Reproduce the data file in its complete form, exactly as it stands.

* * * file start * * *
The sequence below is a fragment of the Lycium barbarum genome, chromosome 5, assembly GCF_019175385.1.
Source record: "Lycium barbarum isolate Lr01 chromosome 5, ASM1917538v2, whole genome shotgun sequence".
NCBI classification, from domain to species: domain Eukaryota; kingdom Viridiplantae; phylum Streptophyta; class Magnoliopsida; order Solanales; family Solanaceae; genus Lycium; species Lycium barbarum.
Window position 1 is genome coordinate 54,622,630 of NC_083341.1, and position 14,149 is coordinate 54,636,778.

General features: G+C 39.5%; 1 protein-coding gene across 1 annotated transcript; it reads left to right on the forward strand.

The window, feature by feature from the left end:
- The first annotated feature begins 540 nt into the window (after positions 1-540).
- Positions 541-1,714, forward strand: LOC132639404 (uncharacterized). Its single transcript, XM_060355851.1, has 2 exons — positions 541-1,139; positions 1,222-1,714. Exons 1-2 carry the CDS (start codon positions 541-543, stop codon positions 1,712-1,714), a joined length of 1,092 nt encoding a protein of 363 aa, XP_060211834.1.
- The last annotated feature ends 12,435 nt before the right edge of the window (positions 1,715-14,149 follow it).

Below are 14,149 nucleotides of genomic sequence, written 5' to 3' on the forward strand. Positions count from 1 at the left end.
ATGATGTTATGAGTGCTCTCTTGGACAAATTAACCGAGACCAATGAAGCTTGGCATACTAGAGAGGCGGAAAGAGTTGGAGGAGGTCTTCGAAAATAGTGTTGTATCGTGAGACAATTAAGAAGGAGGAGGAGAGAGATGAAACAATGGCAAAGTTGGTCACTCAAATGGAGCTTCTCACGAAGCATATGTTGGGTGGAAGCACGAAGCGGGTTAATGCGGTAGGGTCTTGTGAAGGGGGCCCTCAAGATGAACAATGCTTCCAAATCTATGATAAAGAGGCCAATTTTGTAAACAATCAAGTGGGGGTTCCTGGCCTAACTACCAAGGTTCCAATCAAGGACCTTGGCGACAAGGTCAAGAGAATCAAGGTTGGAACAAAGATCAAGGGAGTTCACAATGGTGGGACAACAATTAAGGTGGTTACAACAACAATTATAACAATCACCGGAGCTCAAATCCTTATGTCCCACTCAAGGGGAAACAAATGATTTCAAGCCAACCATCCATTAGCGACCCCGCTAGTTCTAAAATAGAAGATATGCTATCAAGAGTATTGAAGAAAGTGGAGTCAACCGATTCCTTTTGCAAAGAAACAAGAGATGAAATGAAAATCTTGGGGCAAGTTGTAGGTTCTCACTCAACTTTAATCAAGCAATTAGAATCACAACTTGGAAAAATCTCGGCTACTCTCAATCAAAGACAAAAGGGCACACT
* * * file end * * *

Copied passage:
The sequence below is a fragment of the Lycium barbarum genome, chromosome 5, assembly GCF_019175385.1.
Source record: "Lycium barbarum isolate Lr01 chromosome 5, ASM1917538v2, whole genome shotgun sequence".
NCBI classification, from domain to species: domain Eukaryota; kingdom Viridiplantae; phylum Streptophyta; class Magnoliopsida; order Solanales; family Solanaceae; genus Lycium; species Lycium barbarum.
Window position 1 is genome coordinate 54,622,630 of NC_083341.1, and position 14,149 is coordinate 54,636,778.

General features: G+C 39.5%; 1 protein-coding gene across 1 annotated transcript; it reads left to right on the forward strand.

The window, feature by feature from the left end:
- The first annotated feature begins 540 nt into the window (after positions 1-540).
- Positions 541-1,714, forward strand: LOC132639404 (uncharacterized). Its single transcript, XM_060355851.1, has 2 exons — positions 541-1,139; positions 1,222-1,714. Exons 1-2 carry the CDS (start codon positions 541-543, stop codon positions 1,712-1,714), a joined length of 1,092 nt encoding a protein of 363 aa, XP_060211834.1.
- The last annotated feature ends 12,435 nt before the right edge of the window (positions 1,715-14,149 follow it).

Below are 14,149 nucleotides of genomic sequence, written 5' to 3' on the forward strand. Positions count from 1 at the left end.
ATGATGTTATGAGTGCTCTCTTGGACAAATTAACCGAGACCAATGAAGCTTGGCATACTAGAGAGGCGGAAAGAGTTGGAGGAGGTCTTCGAAAATAGTGTTGTATCGTGAGACAATTAAGAAGGAGGAGGAGAGAGATGAAACAATGGCAAAGTTGGTCACTCAAATGGAGCTTCTCACGAAGCATATGTTGGGTGGAAGCACGAAGCGGGTTAATGCGGTAGGGTCTTGTGAAGGGGGCCCTCAAGATGAACAATGCTTCCAAATCTATGATAAAGAGGCCAATTTTGTAAACAATCAAGTGGGGGTTCCTGGCCTAACTACCAAGGTTCCAATCAAGGACCTTGGCGACAAGGTCAAGAGAATCAAGGTTGGAACAAAGATCAAGGGAGTTCACAATGGTGGGACAACAATTAAGGTGGTTACAACAACAATTATAACAATCACCGGAGCTCAAATCCTTATGTCCCACTCAAGGGGAAACAAATGATTTCAAGCCAACCATCCATTAGCGACCCCGCTAGTTCTAAAATAGAAGATATGCTATCAAGAGTATTGAAGAAAGTGGAGTCAACCGATTCCTTTTGCAAAGAAACAAGAGATGAAATGAAAATCTTGGGGCAAGTTGTAGGTTCTCACTCAACTTTAATCAAGCAATTAGAATCACAACTTGGAAAAATCTCGGCTACTCTCAATCAAAGACAAAAGGGCACACT